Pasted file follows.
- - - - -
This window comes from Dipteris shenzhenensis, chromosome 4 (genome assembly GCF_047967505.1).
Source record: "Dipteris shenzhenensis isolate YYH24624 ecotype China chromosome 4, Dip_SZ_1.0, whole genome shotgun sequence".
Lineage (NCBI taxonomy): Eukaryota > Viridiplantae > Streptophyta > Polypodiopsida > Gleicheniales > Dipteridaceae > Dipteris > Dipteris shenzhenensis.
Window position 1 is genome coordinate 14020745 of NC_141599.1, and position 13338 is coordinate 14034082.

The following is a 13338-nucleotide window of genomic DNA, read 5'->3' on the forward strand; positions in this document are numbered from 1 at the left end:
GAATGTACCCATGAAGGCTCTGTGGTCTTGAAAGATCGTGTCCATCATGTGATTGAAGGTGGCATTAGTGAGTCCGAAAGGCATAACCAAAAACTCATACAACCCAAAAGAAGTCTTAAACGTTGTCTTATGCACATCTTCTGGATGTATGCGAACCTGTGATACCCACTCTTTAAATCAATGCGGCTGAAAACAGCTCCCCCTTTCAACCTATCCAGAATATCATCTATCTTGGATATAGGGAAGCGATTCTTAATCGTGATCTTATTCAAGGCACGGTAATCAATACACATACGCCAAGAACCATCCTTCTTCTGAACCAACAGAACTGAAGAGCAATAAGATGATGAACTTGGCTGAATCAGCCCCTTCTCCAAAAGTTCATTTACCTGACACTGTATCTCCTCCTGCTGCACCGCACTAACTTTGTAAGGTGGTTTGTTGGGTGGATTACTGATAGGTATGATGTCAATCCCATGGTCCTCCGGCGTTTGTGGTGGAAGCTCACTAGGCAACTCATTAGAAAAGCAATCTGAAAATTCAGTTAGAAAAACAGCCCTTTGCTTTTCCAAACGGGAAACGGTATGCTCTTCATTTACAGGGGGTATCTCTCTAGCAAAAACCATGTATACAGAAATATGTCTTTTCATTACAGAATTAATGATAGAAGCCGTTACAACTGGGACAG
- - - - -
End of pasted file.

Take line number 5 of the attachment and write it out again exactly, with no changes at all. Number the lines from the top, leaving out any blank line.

The following is a 13338-nucleotide window of genomic DNA, read 5'->3' on the forward strand; positions in this document are numbered from 1 at the left end: